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I'm reading a linear algebra book and it defines the integration operation as $T \epsilon L(P(\Bbb R), \Bbb R)$. However, it defines the differentiation operation as T $\epsilon$ $L(P(\Bbb R), P(\Bbb R))$. Don't they both map to the vector space that contains all polynomials? Why is integration as a linear function defined this way?

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    $\begingroup$ Is the integration definite, i.e. with fixed bounds? Then, in contrast to indefinite integration, which indeed gives you a polynomial again, you would get a real number for every definite integral of a polynomial. $\endgroup$ – DominikS Jul 28 '17 at 16:03
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    $\begingroup$ Oh, I see. That's why since it's, indeed, defined with fixed bounds. Would it be defined the same way as differentiation if it was boundless? $\endgroup$ – Shocked Jul 28 '17 at 16:04
  • $\begingroup$ I saw your edited comment. Thanks. $\endgroup$ – Shocked Jul 28 '17 at 16:05
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Because integration gives you a real number value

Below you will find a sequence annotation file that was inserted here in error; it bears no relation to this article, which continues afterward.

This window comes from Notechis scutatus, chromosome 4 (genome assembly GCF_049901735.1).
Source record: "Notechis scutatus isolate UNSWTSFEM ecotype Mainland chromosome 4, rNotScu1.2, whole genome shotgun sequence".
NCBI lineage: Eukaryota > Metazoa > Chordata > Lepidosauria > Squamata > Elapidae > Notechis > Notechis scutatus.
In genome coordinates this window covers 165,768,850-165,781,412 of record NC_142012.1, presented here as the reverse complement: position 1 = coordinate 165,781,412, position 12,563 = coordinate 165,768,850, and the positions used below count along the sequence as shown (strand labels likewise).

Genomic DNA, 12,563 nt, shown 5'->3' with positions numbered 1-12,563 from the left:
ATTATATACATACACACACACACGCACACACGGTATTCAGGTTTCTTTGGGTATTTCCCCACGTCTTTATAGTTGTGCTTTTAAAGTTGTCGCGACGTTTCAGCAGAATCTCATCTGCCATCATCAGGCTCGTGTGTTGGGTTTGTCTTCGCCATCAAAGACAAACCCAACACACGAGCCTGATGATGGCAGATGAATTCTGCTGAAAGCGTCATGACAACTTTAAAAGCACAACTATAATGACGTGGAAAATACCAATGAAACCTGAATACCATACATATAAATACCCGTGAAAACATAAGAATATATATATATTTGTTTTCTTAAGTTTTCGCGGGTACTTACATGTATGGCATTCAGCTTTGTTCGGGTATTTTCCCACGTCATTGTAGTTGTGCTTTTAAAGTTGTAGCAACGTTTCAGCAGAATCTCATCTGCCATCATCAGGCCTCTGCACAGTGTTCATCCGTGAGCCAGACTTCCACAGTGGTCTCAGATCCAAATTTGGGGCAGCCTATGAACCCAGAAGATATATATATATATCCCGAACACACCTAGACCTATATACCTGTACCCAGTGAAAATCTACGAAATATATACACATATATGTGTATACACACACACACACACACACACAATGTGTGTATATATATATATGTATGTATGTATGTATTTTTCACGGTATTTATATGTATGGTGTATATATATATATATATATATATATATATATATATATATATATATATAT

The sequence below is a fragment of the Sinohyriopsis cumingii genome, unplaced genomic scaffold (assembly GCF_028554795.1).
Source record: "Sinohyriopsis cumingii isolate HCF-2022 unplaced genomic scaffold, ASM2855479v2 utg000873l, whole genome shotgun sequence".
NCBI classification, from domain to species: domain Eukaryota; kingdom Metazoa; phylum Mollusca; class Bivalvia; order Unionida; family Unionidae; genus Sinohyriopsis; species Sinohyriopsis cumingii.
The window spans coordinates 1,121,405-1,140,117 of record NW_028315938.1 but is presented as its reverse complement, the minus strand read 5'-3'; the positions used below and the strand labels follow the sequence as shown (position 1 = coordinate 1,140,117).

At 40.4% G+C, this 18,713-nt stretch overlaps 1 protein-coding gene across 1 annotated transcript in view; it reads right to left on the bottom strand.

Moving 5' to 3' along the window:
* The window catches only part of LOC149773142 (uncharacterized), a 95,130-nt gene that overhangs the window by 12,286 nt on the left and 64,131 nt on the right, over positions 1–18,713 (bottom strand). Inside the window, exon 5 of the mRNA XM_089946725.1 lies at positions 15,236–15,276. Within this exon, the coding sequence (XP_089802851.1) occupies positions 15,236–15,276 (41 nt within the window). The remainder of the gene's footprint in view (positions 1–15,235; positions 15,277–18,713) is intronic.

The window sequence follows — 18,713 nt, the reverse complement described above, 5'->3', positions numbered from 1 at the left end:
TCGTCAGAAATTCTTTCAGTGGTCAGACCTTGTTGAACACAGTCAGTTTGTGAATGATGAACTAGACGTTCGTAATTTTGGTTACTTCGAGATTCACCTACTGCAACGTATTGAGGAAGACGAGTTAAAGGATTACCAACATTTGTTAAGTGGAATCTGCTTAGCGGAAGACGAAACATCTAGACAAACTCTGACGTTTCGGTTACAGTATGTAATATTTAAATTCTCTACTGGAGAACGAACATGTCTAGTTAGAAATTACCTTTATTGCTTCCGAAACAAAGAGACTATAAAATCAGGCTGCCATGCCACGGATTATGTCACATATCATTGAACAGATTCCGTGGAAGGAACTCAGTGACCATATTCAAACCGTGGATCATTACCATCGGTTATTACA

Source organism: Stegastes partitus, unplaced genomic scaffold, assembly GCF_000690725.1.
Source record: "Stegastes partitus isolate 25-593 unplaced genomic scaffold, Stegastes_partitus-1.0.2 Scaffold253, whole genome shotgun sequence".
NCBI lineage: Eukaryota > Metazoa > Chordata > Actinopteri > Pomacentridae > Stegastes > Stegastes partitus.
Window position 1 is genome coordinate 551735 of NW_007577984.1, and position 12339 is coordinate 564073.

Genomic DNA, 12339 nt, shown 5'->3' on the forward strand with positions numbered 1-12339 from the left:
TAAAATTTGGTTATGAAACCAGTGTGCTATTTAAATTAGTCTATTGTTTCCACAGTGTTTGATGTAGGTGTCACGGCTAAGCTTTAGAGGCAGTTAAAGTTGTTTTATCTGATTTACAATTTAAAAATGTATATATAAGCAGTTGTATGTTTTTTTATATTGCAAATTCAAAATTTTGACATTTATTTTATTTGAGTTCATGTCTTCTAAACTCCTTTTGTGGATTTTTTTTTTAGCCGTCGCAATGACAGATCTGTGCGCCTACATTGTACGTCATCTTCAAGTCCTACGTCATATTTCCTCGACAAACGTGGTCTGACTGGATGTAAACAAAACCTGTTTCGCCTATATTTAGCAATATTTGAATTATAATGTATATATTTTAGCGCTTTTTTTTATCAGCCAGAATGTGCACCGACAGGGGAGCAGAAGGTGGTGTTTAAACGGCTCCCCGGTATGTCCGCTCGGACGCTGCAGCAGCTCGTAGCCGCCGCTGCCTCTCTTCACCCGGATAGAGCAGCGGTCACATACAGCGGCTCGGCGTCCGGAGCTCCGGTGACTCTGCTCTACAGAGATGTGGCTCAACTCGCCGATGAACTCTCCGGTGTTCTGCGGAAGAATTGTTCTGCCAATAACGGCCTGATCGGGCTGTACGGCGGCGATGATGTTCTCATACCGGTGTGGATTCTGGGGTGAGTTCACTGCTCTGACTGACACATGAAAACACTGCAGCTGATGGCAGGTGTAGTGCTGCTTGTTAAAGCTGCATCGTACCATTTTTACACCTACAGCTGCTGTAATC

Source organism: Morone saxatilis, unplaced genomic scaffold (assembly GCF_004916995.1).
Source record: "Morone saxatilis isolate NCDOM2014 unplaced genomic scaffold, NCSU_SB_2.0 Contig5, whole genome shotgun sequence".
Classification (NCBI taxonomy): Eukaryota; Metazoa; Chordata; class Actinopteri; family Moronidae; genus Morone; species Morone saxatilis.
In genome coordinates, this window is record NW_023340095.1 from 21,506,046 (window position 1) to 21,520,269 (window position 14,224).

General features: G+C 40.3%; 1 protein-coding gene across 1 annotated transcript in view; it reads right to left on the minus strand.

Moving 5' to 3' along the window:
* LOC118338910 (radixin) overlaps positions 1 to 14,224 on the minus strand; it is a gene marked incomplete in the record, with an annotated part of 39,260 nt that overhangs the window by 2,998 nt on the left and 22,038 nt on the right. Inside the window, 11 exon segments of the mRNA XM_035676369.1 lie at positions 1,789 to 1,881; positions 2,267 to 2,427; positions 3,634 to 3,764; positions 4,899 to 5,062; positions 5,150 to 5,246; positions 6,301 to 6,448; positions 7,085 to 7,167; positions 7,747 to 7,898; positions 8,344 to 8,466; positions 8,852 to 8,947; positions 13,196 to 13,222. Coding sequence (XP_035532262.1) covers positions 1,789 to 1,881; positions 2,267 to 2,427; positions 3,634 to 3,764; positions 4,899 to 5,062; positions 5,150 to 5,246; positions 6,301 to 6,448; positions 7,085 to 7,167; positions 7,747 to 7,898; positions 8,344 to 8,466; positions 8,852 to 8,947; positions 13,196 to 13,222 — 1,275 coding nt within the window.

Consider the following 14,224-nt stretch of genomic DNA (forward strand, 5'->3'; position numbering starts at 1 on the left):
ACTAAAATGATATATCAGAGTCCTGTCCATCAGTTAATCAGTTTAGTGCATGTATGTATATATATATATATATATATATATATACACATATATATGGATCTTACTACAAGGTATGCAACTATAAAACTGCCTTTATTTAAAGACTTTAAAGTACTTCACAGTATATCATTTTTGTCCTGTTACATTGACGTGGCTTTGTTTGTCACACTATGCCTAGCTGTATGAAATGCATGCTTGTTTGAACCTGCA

Integration is considered a transformation T: $ P(\mathbb R) \to \mathbb R $ because a definite integral of the form $ \int_a^b p(x) dx $ will typically give you a real number value: i.e. the area under the curve of p(x) on [a,b]. For example, consider: $$ T(p(x))= \int_0^1 p(x) dx $$

Let's take this transformation for $p(x)=x^2$: $$ \int_0^1 x^2 dx = \frac{1}{3}$$

The transformation T has taken our polynomial, $x^2$, which is in the set $P(\mathbb R)$, and produced a fraction, which is in the set $\mathbb R$, so for any polynomial in the set, the transformation (the definite integral on [0,1] in this case) will produce a real number. That's why we consider the integral to be a linear transformation between these two spaces.

A derivative applied to a first order polynomial $(ax+C)$ will give you a real number in the same way.

However, for the indefinite integral $\int p(x) dx $, you are correct that most of the time you will get a polynomial back as an answer, and the derivative of a higher-order polynomial will also give you a polynomial.

TL;DR: the indefinite integral will map to $\mathbb R$ but the definite integral and most derivatives tend to remain in $P(\mathbb R)$.

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